CHFA is proud to be the voice of the natural health industry. As CHFA President, I am proud to be our organization’s voice. From the latest updates on issues affecting our industry, to my personal insights on professional life, my blog, "The Long Story", is a collection of thoughts and ideas that will give you a unique perspective into our industry.
On June 26, 2017
As a follow-up to the CBC coverage that appeared today in response to the Canadian Medical Association Journal editorial by Matthew Stanbrook, MD, and his view that natural health products (NHPs) should be sold separately from drugs:
Canadian consumers should continue to have the opportunity to make informed choices, which means choosing NHPs as a way of safely managing their health. Instead of overhauling a system that is working, and oversimplifying the NHP debate, let’s focus on areas that could be updated, such as including information on the label so Canadians know the safety and efficacy data Health Canada reviewed in order to license the product.
The idea of helping Canadians better understand this system and the difference between a truly natural product and a drug is laudable. Consumers need to know that NHPs are not drugs and should therefore be regulated differently. This only makes sense.
The Canadian Health Food Association (CHFA) has been participating in Health Canada’s public consultations related to modernizing the regulation of self-care products. It is important to recognize that all NHPs sold in Canada, which includes vitamin and mineral supplements, herbal remedies, traditional medicines, probiotics and enzymes, are reviewed and approved by Health Canada for safety, efficacy and quality based on the risk-benefit profile of the product.
Currently, Canada is a global leader in the regulation of NHPs. These regulations take into account the unique properties and low-risk nature of these products, ensuring that Canadians have ready access to NHPs that are safe, effective and of high quality, while respecting freedom of choice and allowing for Canadians to manage their well-being as opposed to simply seeking a quick fix.
When it comes to evidence to support the claims on a product, there are different types of appropriate support that should be considered acceptable depending on the product and claim being made. Health Canada considers a range of supporting evidence, from traditional sources indicating the product’s history of safe use to advanced-level scientific research.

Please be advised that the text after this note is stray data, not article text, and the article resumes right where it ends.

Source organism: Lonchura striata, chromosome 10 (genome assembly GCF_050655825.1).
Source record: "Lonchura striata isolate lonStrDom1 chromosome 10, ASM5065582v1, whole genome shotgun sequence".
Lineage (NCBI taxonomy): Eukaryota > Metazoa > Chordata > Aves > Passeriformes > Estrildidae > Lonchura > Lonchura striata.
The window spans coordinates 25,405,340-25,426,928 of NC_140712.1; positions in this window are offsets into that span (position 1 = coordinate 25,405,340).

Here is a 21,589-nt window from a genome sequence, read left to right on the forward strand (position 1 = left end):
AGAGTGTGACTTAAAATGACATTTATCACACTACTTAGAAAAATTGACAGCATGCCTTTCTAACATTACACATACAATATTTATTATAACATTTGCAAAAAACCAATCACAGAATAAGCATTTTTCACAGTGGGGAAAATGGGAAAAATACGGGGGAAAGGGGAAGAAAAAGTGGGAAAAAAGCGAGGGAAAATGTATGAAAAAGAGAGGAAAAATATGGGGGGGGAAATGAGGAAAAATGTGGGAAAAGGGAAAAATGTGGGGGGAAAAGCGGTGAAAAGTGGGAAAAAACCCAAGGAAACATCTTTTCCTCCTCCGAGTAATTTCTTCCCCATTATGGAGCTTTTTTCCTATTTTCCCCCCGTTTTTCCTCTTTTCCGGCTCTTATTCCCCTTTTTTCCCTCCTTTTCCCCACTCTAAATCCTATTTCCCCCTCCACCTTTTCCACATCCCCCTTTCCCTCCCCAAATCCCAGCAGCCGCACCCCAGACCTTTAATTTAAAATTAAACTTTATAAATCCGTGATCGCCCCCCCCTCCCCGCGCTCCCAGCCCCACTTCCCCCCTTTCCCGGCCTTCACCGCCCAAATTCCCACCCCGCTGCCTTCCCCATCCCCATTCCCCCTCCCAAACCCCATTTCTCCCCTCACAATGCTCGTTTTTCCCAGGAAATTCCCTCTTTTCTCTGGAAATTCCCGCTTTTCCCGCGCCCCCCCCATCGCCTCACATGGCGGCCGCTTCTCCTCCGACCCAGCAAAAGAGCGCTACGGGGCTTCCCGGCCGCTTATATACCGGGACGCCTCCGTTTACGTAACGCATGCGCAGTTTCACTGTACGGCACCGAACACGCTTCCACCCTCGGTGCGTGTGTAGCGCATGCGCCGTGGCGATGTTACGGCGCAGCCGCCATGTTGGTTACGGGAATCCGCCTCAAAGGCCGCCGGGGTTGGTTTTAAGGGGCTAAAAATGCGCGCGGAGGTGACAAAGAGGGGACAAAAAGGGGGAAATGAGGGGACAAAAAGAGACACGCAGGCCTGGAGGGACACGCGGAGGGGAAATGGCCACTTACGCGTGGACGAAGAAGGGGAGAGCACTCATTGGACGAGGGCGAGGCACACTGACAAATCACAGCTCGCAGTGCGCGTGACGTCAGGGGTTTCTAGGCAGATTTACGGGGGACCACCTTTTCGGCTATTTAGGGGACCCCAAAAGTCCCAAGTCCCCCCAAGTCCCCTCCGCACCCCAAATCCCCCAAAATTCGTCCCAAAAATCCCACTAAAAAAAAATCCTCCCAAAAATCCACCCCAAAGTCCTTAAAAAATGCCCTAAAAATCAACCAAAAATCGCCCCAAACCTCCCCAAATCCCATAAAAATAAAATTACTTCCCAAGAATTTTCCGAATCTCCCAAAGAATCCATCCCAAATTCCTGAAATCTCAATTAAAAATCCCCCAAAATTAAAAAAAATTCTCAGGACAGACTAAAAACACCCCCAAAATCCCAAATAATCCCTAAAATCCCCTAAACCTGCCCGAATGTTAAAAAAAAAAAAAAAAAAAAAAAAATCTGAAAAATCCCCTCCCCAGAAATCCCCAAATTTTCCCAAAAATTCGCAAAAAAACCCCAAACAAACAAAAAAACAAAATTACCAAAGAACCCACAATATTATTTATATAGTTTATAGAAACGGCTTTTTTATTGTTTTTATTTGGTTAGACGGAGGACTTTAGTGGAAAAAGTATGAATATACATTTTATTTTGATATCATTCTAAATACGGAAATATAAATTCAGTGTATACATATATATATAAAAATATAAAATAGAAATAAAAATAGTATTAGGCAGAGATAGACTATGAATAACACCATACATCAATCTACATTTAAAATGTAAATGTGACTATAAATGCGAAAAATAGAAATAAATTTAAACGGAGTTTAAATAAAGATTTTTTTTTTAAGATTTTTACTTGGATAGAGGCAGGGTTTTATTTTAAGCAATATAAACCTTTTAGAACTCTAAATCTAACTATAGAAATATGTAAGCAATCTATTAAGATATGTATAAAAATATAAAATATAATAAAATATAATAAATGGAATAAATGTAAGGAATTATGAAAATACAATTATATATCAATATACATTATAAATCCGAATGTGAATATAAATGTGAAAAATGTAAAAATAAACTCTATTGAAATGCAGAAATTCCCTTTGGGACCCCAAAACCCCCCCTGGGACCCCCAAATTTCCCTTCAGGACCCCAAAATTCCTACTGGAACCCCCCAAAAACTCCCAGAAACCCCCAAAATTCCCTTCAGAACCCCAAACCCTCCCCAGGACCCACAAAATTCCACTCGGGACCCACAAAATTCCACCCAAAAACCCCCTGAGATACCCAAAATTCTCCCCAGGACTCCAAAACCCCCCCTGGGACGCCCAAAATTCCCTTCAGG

The amount and type of evidence that is required to support a product’s use is dependent on the level of risk posed by the product and the claims being made. Canadians can identify licensed natural health products by looking for the eight-digit Natural Product Number (NPN).
As NHPs are traditionally and generally recognized as lower-risk, it is not reasonable to require the same level of testing as a drug that has been developed in a lab for a product that comes from nature and has been used safely and effectively for thousands of years.
In regards to product recalls, CHFA is open to exploring ways to modernize aspects of the current NHP regulations, including the ability for the Minister of Health to recall products. That said, although Health Canada does not currently have the legal power to recall products, the Minister can issue a stop sale order. Inspectors have the right to seize product without a writ and without proving the product is non-compliant. The Minister can also issue a letter requesting additional safety information, and if the information is not satisfactory, the Minister can suspend or cancel a licence.
Above all else, CHFA believes that the 79 per cent of Canadians who rely on natural health products should continue to have access to these products.